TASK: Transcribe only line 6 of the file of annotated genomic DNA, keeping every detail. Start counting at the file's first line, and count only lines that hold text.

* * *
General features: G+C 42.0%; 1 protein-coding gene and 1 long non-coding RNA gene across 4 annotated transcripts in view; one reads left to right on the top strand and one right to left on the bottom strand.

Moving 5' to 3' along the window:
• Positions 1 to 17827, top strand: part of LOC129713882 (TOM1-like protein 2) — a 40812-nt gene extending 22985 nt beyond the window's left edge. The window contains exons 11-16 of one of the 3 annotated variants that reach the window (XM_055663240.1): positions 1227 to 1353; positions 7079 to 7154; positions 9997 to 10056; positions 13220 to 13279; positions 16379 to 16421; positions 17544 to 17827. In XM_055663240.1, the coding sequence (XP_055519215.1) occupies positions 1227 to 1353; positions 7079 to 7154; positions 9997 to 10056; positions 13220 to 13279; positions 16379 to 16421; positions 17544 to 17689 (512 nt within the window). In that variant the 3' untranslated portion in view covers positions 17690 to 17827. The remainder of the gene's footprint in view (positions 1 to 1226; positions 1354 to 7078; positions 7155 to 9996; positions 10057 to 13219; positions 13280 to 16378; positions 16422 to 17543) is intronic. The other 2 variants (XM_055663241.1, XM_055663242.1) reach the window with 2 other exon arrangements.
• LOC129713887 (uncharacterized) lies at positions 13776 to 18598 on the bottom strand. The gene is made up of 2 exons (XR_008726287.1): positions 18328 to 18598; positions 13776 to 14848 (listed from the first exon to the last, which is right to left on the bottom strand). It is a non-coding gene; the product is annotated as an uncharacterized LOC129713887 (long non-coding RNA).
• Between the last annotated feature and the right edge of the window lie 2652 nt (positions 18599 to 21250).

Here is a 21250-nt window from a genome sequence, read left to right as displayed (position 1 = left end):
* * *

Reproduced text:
Here is a 21250-nt window from a genome sequence, read left to right as displayed (position 1 = left end):